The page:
12 Amazing Tricks To Get The Most Out Of Your Trip to Snaefellsnes Peninsula

Snæfellsnes Peninsula

If you’re pressed for time, but want to explore Snæfellsnes Peninsula in Iceland, I’ve got some great tips and tricks for you to help you get the most out of your trip. Before we do anything else, I believe the correct way to pronounce Snæfellsnes would be Sny-fells-ness. Hopefully, I haven’t killed the Icelandic language too much with that attempt.

Tip #1: Compare Tours Online Before Purchasing Tickets

Snæfellsnes Peninsula
Snæfellsnes Peninsula & Cave Exploration tour

Look online for the best tours that are available for Snaefellsnes Peninsula and compare them (price, length, etc.) before purchasing your tickets.

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Gray Line Iceland coach

Because I did my research in advance of my trip to Iceland, my choice for touring Snaefellsnes Peninsula was Gray Line Iceland. They offer an 11-hour Snaefellsnes Peninsula and Cave Exploration tour with hotel pickup and drop off for your convenience.

Tip #2: Wear Comfortable Shoes Because You’re Going To Walk. A LOT.

Snæfellsnes Peninsula
Walking along in Arnarstapi

The scenery in Snaefellsnes Peninsula is stunning and you’re going to want to take pics of it all. However, you’ll notice that you’ll spend most of your time in the coach and only a limited amount of time at the destination. Listen to what the tour guide says about time and determine if you can keep up with the group at the pace that their going. If not, don’t go out to the furthest point and expect the coach to wait for you.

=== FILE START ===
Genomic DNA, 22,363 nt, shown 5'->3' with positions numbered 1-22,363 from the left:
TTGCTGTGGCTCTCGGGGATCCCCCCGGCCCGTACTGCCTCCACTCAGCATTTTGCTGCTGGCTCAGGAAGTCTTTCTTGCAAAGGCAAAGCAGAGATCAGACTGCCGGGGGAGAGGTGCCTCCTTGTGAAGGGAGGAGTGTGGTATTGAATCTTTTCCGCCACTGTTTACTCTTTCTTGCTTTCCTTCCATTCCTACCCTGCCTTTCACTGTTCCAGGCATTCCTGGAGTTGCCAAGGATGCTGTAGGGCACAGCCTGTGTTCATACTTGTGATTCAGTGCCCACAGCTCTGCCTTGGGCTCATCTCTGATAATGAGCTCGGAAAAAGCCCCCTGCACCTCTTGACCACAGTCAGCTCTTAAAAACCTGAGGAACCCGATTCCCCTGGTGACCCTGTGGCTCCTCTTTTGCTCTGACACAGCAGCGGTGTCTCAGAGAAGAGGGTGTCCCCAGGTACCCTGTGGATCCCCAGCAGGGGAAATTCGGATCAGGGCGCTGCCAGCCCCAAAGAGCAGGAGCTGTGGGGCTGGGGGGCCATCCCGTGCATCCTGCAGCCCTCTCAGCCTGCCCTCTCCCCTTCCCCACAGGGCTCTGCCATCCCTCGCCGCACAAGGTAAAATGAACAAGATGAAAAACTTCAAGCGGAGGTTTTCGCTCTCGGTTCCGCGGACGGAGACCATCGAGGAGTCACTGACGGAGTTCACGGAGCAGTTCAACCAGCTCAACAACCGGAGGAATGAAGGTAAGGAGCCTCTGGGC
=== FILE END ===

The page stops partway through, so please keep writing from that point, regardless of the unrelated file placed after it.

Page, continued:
Tip #3: Secure Your Phone and Camera Equipment While Out and About in the Snaefellsnes Peninsula.

Snæfellsnes Peninsula
Beach near Ytri-Tunga farm

While climbing across large rocks to get to the water’s edge to see the seals by Ytri-Tunga farm, we heard someone yell out.

Snæfellsnes Peninsula
The seals at Ytri-Tunga farm

Why? Because she dropped her phone while taking a picture. Consequently, that’s when I clutched my iPhone and GoPro even tighter.

Tip #4: Take a Picture and Turn Around and Take Another

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The view in front of me at Arnarstapi

While this might sound strange, the striking beauty of Snaefellsnes Peninsula is all around you.

Snæfellsnes Peninsula
The view behind us in Arnarstapi

Some of the best images I took were unexpected ones that others might have missed. Had I not bothered to turn around, I never would’ve seen this image I captured above.

Tip #5: Utilize Free WiFi to Share Pics and Videos Instantaneously

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Gray Line Iceland’s on board WiFi

Don’t want to pay for data while traveling internationally? No worries as the tour bus will have free WiFi, which means less of the hassle and all of the internet.

Snæfellsnes Peninsula
Posting to Instagram using the bus’s WiFi inside the service station

Walk back early and broadcast live on Instagram stories, Snapchat, or FaceBook Live. Go ahead. You know you really want to.

Tip #6: Cash Is King